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Female Artists and Discrimination


What Female Artists Can Do About Discrimination

What Female Artists Can Do About Discrimination

Participation in residency programmes and access to elite education can enhance the opportunities available to women artists.

Being an artist isn't easy. It takes a long time for artists to be noticed for their talent and creativity. They usually only sell their art in small galleries at first, and their early success might only happen in their own country or local area. 

To make matters worse, discrimination persists in the art world, particularly against female artists who often encounter the undervaluation of their work. One study, using a sample of 1.9 million auction transactions from 1970 to 2016, showed that paintings by female artists sell for 42 percent less compared to similar ones by male artists.

Is there a remedy for such discrimination? This was the question that Jung-Yun Han (National Taiwan University), my INSEAD colleague Andrew Shipilov and I sought to address using 15 years of data on Korean artists and their exhibitions abroad. 

While we discovered that female artists were indeed less successful in exhibiting abroad, we were chiefly interested in identifying factors in their careers that might mitigate or eliminate this disadvantage. Indeed, we did find two such factors.

Residency programmes and elite education

For many artists, a key step in their careers is a residency stay. Aside from access to a shared workspace, artists-in-residence get to interact with other junior and senior creatives, which helps them gain inspiration and advice. They also benefit from networking opportunities with important outsiders such as curators and journalists. The purpose of residencies is to help artists succeed, but to our surprise, this was only true for female artists.

Similarly, an education in an elite art school, known for providing top-notch technical training and artistic appreciation, proved to be more beneficial for female artists than for male ones. The positive effect was also more long-lasting than that of a residency stay. 

Social networks

What accounts for these findings? Social networks play a significant role, and a solid professional network is especially important for individuals who would otherwise be unjustly devalued by others. Residency programmes and elite schools connect artists with individuals who can offer guidance on approaching galleries and even provide direct contacts.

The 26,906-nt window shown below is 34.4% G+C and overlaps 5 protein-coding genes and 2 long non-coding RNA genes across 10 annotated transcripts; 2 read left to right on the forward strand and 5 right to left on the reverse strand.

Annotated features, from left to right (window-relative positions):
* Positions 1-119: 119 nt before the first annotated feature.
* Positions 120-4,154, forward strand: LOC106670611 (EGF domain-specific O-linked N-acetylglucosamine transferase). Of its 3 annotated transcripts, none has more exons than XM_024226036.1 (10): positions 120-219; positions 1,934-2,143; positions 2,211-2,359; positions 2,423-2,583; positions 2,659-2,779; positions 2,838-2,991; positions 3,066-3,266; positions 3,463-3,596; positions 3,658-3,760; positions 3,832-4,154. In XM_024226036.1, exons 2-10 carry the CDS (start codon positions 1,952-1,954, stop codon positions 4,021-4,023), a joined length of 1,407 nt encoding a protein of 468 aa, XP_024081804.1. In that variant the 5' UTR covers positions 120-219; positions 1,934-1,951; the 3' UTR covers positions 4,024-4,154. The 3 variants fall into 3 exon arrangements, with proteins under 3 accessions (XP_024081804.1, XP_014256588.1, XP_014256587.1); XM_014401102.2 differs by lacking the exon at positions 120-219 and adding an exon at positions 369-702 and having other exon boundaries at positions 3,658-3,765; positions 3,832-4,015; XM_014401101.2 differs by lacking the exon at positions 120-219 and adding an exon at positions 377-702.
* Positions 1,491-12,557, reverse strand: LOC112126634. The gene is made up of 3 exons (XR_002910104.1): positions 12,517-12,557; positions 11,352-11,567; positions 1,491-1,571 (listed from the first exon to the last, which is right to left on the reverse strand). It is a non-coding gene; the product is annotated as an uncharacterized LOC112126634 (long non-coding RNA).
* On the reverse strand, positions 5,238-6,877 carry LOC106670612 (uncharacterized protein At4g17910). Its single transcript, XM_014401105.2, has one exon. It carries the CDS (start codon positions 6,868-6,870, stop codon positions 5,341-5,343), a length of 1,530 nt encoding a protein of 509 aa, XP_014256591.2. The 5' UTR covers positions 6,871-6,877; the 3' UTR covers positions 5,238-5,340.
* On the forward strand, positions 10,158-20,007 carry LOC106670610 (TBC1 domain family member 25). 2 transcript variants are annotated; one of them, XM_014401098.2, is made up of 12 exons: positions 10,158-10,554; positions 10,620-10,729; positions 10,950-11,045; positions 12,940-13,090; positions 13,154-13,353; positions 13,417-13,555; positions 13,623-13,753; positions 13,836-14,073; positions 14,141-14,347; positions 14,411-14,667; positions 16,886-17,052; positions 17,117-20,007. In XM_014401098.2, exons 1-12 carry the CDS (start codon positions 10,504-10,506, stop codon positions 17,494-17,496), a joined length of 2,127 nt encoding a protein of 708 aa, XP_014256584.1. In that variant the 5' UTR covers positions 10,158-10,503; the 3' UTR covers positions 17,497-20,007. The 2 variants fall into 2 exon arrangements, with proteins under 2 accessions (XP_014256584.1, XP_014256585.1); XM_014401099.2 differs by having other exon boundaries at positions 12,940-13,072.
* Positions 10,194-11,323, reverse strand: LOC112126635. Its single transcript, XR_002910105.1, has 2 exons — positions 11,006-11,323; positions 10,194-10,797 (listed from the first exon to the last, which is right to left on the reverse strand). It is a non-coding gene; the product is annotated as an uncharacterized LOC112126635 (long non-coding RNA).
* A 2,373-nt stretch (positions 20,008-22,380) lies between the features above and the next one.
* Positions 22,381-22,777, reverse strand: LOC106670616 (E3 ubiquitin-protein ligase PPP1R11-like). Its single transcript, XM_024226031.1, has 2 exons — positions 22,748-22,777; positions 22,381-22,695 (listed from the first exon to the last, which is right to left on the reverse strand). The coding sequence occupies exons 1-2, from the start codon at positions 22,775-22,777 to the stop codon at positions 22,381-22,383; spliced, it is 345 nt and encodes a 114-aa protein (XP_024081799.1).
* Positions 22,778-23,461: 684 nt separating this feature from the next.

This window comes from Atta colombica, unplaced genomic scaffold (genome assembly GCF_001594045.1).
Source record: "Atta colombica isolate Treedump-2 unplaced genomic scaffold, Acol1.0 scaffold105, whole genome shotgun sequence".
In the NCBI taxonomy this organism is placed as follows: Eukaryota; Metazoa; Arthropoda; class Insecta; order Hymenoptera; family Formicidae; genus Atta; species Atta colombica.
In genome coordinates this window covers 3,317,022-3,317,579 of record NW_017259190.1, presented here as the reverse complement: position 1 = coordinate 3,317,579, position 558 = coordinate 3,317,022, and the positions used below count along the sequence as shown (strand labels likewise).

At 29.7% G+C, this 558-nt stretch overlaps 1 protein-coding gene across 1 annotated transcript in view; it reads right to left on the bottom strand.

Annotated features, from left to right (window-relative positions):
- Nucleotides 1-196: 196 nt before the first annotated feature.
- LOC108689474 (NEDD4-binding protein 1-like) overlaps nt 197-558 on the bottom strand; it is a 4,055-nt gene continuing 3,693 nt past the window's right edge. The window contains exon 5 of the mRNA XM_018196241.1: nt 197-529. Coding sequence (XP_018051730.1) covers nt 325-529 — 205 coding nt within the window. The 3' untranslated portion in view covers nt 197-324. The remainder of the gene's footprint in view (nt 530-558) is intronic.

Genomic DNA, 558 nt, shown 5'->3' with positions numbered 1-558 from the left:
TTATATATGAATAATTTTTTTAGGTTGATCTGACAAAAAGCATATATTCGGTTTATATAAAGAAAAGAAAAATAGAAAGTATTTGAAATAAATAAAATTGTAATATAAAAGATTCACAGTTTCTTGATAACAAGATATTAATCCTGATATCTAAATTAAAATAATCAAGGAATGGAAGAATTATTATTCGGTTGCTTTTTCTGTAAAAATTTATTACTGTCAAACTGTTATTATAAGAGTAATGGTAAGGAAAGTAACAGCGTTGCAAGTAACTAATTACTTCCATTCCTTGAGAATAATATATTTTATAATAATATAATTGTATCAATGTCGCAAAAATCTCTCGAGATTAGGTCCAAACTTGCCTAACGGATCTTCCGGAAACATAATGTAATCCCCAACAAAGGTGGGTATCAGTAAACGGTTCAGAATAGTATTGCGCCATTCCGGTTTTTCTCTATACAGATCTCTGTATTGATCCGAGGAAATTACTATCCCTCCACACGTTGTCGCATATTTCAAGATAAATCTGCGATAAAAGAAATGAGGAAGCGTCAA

We found that the residency network effect was most effective for women when it was populated by many other women. This suggests that it is not just peers, but same-gender supportive peers who generate the effect. However, the effect was fairly short-lived and peaked within a year of residency.

The disparity in benefits between male and female artists can be attributed to the fact that female artists often have more to prove, and therefore derive greater benefit from network ties. By being exposed to diverse artworks created by peers who have experience in both domestic and foreign markets, female artists can relax concerns about rejection from foreign galleries and not give up. 

These findings offer practical guidance for supporting women's success in the art world. They likely extend to other forms of entrepreneurship and work. Policymakers should consider the potential of residency programmes as cost-effective measures to enhance gender equality in the fine arts. Such programmes not only amplify the visibility of female artists in international exhibitions but also likely contribute to increased exports of artwork, thus fostering greater recognition and representation of women in the art world.

Edited by:

Isabelle Laporte

About the author(s)

About the research

The liability of gender? Constraints and enablers of foreign market entry for female artists” is published in the Journal of International Business Studies.

About the series

Diversity, Equity and Inclusion
As society increasingly demands more inclusive leadership and culture, INSEAD experts offer informed insights on issues including anti-racism and gender balance, and discuss ways to address organisations’ diversity, equity and inclusion (DEI) needs.
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